Garage Door Trims Don’t Fit

Pole Barn Guru Blog

Garage Door Trims Don’t Fit

Hansen Pole Buildings’ Technical Support Department answers lots of questions for our clients. Most of these questions can be answered, or could be solved, by review of the building’s engineered plans and/or reading appropriate chapter of Hansen Pole Buildings’ Construction Manual. This Construction Manual also provides a step-by-step outline of in what order to assemble a post frame building kit, so as to achieve best results.

Short Panel DoorSadly, some folks go astray (more often than not – builders whom have their own ideas) and end up with some unique challenges. Challenges we are here to help solve, even for clients who began construction two (or more) years ago.

Client SCOTT in RUFUS writes:

“I have been a long time at putting up this building due to working full time etc. I am at the point of putting on garage door trims. If I understand the orientation of these trims, I have 7 1/2″ of trim and 7″ of space to cover. It looks like I will have to cut 1/2″ down the entire length of each of these trims. Can you give me any advice or thoughts on this? See the attached pictures. Thank you, Scott”

We experienced some considerable head scratching initially, before we opened up client’s photo seen with this article, then it became clear what challenges truly existed.

Hansen Pole Buildings’ overhead door jamb trims started with a standard part manufactured by McElroy Metals known as a P-JFB We have since introduced this part to our other steel vendors, a jamb trim with an integrated J channel. J channel receives edge of steel siding and jamb trim portion sized to cover an appropriate sized jamb, in this client’s case a 2×8.

Sometimes the solution is as easy as using the right trim in the right place.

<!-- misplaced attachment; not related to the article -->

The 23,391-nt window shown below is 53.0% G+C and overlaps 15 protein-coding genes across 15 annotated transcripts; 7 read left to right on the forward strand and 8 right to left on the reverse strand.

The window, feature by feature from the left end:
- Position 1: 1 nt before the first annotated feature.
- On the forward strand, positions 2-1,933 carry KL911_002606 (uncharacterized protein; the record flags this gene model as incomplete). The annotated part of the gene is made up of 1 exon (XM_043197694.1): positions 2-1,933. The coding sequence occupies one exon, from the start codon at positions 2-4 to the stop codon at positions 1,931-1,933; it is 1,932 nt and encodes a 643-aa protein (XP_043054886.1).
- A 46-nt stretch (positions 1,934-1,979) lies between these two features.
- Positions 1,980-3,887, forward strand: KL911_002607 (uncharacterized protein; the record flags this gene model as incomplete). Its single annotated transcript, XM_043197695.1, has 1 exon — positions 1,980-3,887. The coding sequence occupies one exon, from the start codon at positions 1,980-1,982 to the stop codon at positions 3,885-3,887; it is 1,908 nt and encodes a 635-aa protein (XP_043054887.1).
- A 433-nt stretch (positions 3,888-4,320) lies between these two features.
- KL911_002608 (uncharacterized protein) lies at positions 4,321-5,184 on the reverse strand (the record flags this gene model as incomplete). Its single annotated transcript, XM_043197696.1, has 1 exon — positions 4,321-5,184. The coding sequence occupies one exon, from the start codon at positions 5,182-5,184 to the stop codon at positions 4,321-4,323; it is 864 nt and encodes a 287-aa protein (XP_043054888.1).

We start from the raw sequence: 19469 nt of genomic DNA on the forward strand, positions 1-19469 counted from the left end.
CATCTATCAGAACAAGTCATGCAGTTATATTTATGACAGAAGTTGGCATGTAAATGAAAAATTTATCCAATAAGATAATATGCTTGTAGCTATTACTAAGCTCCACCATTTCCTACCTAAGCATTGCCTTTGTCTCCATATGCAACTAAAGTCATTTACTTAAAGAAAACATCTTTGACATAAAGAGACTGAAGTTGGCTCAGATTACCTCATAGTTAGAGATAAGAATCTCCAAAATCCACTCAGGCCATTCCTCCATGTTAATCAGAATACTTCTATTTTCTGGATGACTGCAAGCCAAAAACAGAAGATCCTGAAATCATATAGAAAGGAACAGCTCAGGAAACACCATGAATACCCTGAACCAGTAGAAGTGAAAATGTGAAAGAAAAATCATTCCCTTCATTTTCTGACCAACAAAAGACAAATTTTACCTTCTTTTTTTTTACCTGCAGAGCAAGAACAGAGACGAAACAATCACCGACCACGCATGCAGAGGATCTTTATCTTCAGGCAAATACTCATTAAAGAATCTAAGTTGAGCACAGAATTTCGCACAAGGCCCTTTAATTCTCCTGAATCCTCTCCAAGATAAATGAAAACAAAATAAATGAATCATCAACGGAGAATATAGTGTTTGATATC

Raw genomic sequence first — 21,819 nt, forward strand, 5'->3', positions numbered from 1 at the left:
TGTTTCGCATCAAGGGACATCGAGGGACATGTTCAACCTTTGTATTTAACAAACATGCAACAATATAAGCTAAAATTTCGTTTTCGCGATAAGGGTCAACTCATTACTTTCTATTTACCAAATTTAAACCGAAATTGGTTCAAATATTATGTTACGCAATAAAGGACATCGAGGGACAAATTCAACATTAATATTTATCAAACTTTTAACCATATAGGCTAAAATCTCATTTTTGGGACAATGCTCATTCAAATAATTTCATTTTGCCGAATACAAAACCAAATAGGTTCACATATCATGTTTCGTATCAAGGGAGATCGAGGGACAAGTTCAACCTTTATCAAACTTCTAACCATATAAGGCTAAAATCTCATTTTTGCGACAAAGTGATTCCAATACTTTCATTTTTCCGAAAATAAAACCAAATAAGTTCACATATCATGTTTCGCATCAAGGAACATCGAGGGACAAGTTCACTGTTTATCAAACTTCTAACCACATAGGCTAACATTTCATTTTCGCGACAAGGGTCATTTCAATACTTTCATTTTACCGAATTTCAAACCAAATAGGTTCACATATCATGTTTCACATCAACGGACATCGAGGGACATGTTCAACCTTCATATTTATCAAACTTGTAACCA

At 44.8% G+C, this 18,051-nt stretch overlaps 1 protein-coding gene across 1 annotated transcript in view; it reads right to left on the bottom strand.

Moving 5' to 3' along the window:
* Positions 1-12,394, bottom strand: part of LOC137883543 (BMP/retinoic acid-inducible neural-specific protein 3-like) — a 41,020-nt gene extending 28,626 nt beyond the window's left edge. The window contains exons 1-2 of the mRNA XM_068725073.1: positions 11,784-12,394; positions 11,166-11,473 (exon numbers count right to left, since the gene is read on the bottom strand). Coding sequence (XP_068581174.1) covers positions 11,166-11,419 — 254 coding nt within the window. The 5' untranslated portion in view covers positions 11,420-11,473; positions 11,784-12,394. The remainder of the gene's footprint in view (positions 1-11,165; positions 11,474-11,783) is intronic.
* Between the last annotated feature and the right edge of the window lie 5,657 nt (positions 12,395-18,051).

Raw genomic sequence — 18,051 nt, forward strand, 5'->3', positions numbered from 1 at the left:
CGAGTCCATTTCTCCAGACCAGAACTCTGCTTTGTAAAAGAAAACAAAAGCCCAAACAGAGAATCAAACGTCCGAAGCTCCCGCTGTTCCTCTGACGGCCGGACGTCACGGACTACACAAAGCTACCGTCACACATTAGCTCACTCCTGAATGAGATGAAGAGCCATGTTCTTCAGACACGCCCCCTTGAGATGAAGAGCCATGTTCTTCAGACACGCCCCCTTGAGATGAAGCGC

Overhead Door Jamb


P-JFB trim for a 2×6 jamb shown above.

Here was fix for this client:

We can’t say we have seen overhead doors installed before door jambs are in place (or for this matter headers not yet in placed outside of columns). In order to solve your challenge you are going to need to carefully remove vinyl weather seals from around installed doors. Next loosen all lags attaching vertical legs of overhead door tracks to allow for about 1/2″ of “slop”.

Carefully read Chapter 24 of Hansen Pole Buildings’ Construction Manual “Residential Overhead Door Openings”.

Install overhead door headers appropriately to face of building columns. Place 2×8 overhead door jambs in overhead door hole, with outside of 2×8 even with outside face of headers, wall girts and skirt boards. Install jamb trims, with excess beyond dimension of 2×8 jambs (if any) towards door. Tighten lags holding vertical door rails down, so overhead door face contacts with jamb trims. It may be necessary to replace lags with longer ones, in order to achieve a solid bite into columns. You will probably need some shims between overhead door side rail brackets and columns, in order to tighten lags without a space between brackets and column. Reinstall vinyl weather seals.

 

 

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